If Google search traffic on your site suddenly drops you may have fallen victim to the dreaded Google penalty. Webmasters know the frustration and pain of finding their numbers drop and trying to figure out what has happened.
Many times this is caused by a change in Google’s algorithmic updates, especially if there are several of them which happened all at once (think March 2013).
The first thing you need to find out is if this is a manual or algorithmic penalty. Once you’ve determined this the penalties are fairly easy to fix.
#1 – Find Out If You Have a Manual or Algorithmic Penalty?
A manual penalty is one that Google has applied to your site manually. You will usually get a message in your Google Webmaster tools account. This is the first place to check if you see a significant drop in Google Search traffic.
An algorithmic penalty is a bit trickier to figure out. This type of penalty occurs when Google changes its search algorithms and your site no longer matches its parameters. There is usually no notification in your Google Webmaster tools account, but the significant drop in Google Search listings is a huge red flag.
It is important to know which type of penalty you have because then you know what course of action is needed to fix the problem. Is the problem caused by Panda or Penguin? Knowing this will help you solve the problem quickly.
If you don’t have any message about a manual penalty, check your analytics data in your Webmaster Dashboard. You can also check there to see if there are any manual penalties not listed in your messages.
(PLEASE REGISTER FOR FREE HERE TO CONTINUE…)
#2 – Fix Your Manual Penalty
The first step is to check your inbound links to see if any of them are causing problems. You will be able to tell if they are the culprits if there are unrelated to your site. Google will use these links as a basis for a manual penalty.
On the Google Webmaster support page they have an example of how to find links on your site.
- Make a spreadsheet of all of your inbound links and visit each one, and make a note of which links need to be removed.
- Contact the website owners of the inbound links and ask them to remove the links.
- Most website owners are cooperative and will remove these links without a problem.
If you can’t get a link removed, use the disavow tool.
#3 – Write an Effective Reconsideration Request for a Manual Penalty
The reconsideration request to Google should be apologetic, sincere, and document all of the steps you have taken to correct the problem. Use Google Drive to share the documents so that the employee reviewing your case can easily access your information.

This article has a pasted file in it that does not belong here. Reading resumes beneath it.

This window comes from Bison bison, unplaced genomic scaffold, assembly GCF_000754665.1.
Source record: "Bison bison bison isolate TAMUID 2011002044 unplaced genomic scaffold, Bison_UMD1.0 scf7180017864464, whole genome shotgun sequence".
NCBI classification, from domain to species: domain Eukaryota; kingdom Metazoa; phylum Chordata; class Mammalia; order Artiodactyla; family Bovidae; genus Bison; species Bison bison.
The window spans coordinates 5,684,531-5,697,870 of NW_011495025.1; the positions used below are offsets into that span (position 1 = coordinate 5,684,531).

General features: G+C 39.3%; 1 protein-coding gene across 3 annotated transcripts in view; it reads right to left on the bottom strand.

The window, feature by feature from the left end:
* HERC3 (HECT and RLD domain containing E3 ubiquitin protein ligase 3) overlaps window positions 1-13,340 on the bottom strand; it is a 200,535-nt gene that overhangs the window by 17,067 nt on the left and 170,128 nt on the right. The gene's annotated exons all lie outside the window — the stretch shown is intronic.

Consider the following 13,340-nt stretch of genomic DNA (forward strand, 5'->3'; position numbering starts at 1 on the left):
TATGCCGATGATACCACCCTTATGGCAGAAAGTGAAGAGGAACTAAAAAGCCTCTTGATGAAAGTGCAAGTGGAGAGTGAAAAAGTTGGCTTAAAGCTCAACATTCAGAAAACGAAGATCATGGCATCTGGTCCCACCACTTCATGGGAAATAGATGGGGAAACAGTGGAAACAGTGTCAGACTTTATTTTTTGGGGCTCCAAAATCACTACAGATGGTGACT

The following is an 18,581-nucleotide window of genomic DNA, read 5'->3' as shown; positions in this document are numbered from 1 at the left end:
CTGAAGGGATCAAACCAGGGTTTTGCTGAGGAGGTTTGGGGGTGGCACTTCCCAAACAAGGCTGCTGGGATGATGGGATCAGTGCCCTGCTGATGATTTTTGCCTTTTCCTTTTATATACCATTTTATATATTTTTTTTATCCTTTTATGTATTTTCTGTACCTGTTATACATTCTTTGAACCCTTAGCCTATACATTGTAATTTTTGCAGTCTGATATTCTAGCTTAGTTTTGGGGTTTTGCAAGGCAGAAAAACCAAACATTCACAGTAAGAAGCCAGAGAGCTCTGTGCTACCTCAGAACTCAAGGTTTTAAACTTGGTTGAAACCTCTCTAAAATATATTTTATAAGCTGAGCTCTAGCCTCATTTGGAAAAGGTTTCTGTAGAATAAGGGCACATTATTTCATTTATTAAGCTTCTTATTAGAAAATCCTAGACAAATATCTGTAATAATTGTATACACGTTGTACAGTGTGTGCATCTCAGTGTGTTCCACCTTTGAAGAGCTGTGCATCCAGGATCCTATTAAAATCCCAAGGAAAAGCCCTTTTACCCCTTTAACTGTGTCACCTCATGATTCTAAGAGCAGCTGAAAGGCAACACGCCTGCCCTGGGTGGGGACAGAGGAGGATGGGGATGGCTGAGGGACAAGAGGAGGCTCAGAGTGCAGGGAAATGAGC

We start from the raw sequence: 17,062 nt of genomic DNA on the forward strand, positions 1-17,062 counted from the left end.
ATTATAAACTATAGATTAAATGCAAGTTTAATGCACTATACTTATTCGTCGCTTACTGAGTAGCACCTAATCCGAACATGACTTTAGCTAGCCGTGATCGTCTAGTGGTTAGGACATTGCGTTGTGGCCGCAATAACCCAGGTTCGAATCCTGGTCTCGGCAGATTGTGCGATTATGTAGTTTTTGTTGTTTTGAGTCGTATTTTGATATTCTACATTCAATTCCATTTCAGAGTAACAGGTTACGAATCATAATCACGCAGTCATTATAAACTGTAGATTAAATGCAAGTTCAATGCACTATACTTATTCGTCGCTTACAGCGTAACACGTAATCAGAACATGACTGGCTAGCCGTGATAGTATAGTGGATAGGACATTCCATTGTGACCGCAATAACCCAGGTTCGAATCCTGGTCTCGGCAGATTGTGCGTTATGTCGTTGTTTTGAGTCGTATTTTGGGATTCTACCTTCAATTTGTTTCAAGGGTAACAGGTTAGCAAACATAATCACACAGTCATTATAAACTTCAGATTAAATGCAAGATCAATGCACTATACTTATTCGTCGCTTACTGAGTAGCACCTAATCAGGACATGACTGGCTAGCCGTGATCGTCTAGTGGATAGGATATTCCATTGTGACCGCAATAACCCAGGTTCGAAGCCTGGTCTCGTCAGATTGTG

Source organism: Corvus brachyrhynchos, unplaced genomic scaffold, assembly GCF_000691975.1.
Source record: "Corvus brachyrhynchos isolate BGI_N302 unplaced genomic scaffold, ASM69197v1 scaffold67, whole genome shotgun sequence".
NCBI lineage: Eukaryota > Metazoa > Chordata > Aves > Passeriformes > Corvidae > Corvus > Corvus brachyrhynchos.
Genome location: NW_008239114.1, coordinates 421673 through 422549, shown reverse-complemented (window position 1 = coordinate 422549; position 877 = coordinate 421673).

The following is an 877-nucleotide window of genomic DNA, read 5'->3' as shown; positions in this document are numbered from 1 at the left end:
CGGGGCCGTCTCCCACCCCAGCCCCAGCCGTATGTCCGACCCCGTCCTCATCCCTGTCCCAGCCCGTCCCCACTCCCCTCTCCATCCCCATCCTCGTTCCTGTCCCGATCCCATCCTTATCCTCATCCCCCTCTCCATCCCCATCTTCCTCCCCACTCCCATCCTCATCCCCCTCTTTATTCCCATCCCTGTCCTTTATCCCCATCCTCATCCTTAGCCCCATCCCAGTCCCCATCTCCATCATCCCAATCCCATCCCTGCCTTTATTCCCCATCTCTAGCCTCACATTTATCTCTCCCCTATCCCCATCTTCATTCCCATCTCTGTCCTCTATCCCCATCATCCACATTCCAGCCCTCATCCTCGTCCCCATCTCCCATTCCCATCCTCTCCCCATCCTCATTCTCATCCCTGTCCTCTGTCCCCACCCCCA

Include the spreadsheet you built of your inbound links, correspondence to the website owners and their reply, and any links you used the disavow tool on. Pinpoint Design offers a free spreadsheet template to make the process easy to track and share on Google Drive.
You can also use this format in a Word document. This example also comes from the Google Webmaster support page.
It may take Google a couple of weeks to update their index. Once the penalty is removed you should see an increase in Google search traffic in your analytics.
#4 – If Algorithmic, What Should I Do?
When Google changes their algorithms strange things can happen to your site without warning. Compare the SERP results from Google with other search engines to determine if the problem is site related or stems from Google.
Determine if it is a Panda and usability issue on your site. If this is the case review your site and check how many ads appear above the fold on your pages, if the content is original and engaging (content is still king), and check the speed of your site. Pingdom has a free tool you can use to check the speed of your site.
Once you determine the cause of the problem take steps to fix it. You may want to:
- Create new content and 301 the old pages to the new ones.
- Fix any usability issues
That should take care of the algorithmic penalty. You don’t need to write a reconsideration request because once your site is crawled, as Google will update their index and the problem will be solved.
If your penalty is Penguin based this means Google is penalizing you for unnatural inbound links. You can then follow the same guidelines for removing a manual penalty, with the exception of writing a reconsideration request.
#5 – Determine If Your Site is Spammy
A spammy site can also result in penalties. While you may see a rapid influx of hits from Google with spammy content, this type of site will wither and die very quickly once Google does a complete indexing of your site.
Google defines spam as:
- Keyword overload
- Repetitive text
- Purchasing links that pass PageRank and are unrelated to your site
- Text that is invisible to the reader
Here are some things to look for to determine if your site is spammy:
- Cloaked or sneaky misdirects
- Pages hacked by a 3rd party
- Parked domains with little or no unique content
- Unnatural links to and from a site
If you find any of these examples on your site correct them and then issue a request to Google for them to index your site again.
#6 – Use Pingdom to Track Your Website’s Performance
One of the best ways to prevent manual and algorithm penalties is to use Pingdom to track your website’s performance. Pingdom is free to try out and they have different levels of membership based on your site’s needs.
If Pingdom finds any problems with your website they can notify you via text, email, SMS, or Twitter. This keeps you abreast of your website’s performance and ready to fix any penalties that may arise. Pingdom also gives you reports on your website performance, and these can be invaluable when you need to write Google a reconsideration request.
Use these six steps to determine and fix a Google penalty so that you can rise to the top of the search engines![/wlm_ismember]